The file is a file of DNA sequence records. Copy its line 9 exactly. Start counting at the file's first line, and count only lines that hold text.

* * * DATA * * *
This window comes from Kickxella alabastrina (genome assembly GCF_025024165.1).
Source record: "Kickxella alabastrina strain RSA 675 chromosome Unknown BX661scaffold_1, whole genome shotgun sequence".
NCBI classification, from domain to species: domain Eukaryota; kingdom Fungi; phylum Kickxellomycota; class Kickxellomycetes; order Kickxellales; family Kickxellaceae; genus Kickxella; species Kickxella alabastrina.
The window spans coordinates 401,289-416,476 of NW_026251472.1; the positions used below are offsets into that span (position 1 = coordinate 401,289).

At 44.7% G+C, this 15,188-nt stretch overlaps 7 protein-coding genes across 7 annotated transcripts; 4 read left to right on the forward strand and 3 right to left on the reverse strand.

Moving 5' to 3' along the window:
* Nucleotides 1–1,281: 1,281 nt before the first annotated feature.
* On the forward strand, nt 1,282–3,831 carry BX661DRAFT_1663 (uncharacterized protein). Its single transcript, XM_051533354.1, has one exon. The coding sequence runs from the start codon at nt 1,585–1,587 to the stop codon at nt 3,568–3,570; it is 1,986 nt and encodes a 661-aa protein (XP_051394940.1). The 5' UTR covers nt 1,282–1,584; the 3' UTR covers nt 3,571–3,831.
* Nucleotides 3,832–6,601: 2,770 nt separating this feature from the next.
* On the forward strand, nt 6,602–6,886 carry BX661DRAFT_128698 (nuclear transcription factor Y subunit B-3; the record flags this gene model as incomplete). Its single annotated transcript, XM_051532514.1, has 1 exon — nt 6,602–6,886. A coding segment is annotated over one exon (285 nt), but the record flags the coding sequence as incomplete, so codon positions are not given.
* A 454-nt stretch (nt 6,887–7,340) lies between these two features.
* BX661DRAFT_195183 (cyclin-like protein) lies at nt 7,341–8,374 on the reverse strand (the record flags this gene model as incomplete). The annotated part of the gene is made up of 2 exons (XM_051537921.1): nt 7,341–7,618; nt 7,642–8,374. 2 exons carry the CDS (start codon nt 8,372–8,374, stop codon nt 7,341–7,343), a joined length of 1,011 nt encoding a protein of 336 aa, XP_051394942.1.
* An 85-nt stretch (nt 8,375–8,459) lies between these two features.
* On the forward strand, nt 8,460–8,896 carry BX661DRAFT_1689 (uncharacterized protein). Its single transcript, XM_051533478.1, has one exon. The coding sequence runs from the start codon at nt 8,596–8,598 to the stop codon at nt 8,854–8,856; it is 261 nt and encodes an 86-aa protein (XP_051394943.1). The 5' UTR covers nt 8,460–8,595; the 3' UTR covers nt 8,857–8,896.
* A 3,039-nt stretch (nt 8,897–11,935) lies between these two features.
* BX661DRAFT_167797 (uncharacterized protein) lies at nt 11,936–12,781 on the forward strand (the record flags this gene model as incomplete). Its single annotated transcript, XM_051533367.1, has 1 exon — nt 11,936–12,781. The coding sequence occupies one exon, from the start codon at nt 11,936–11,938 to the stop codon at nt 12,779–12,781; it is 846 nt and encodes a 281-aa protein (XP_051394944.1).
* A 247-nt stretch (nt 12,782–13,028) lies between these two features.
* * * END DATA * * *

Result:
* Nucleotides 3,832–6,601: 2,770 nt separating this feature from the next.